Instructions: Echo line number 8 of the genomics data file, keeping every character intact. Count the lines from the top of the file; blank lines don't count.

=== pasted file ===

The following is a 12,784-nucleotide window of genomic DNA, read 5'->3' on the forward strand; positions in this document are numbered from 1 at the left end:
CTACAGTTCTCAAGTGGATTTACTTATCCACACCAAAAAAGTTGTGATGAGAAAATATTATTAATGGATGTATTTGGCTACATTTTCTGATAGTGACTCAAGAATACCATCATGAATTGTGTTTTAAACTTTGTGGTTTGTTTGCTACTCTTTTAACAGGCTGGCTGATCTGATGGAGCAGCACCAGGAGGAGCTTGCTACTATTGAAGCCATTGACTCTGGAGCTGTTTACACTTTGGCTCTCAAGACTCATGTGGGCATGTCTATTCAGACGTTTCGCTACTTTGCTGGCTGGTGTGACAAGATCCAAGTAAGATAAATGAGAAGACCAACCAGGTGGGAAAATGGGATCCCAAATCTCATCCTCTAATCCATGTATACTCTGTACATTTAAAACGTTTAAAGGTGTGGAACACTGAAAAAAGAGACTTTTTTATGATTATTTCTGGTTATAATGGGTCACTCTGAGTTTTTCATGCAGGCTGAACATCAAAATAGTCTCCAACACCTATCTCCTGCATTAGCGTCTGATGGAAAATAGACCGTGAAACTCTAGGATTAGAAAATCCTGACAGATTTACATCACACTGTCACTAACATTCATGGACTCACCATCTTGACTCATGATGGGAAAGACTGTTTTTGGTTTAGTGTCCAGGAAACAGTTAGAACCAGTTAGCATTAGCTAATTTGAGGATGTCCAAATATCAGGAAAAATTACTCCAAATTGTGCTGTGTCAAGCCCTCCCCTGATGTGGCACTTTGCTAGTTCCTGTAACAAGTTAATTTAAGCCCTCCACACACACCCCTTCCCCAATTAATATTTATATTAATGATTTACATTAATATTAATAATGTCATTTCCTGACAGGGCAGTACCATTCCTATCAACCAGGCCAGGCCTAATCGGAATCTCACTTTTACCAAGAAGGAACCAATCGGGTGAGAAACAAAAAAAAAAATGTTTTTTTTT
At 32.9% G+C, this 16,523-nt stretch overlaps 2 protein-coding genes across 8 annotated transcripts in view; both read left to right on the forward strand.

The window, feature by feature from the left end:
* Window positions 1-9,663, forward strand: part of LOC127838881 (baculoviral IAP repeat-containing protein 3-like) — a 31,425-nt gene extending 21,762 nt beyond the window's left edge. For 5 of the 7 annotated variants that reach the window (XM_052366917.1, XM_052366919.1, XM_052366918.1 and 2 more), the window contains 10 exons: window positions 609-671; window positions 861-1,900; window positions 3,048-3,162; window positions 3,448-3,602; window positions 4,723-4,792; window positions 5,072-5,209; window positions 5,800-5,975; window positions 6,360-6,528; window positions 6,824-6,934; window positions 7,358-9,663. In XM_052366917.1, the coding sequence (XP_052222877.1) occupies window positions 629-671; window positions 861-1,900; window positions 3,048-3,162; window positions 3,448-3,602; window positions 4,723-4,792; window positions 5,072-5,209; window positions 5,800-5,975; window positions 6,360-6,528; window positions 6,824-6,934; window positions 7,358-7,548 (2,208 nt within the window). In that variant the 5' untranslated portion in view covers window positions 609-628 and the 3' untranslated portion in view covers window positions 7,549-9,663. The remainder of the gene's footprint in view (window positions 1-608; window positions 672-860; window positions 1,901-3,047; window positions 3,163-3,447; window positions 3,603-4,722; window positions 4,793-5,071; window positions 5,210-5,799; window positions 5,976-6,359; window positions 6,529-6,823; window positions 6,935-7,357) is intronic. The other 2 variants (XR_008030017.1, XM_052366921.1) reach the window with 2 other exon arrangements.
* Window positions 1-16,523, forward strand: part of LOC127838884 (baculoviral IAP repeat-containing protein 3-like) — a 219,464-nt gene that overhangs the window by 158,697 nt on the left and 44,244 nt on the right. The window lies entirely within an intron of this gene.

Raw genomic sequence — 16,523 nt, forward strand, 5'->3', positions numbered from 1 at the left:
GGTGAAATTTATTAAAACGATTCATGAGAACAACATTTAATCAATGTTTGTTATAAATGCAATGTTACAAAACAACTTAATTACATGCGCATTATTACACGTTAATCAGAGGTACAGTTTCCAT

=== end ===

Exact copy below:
GGTGAAATTTATTAAAACGATTCATGAGAACAACATTTAATCAATGTTTGTTATAAATGCAATGTTACAAAACAACTTAATTACATGCGCATTATTACACGTTAATCAGAGGTACAGTTTCCAT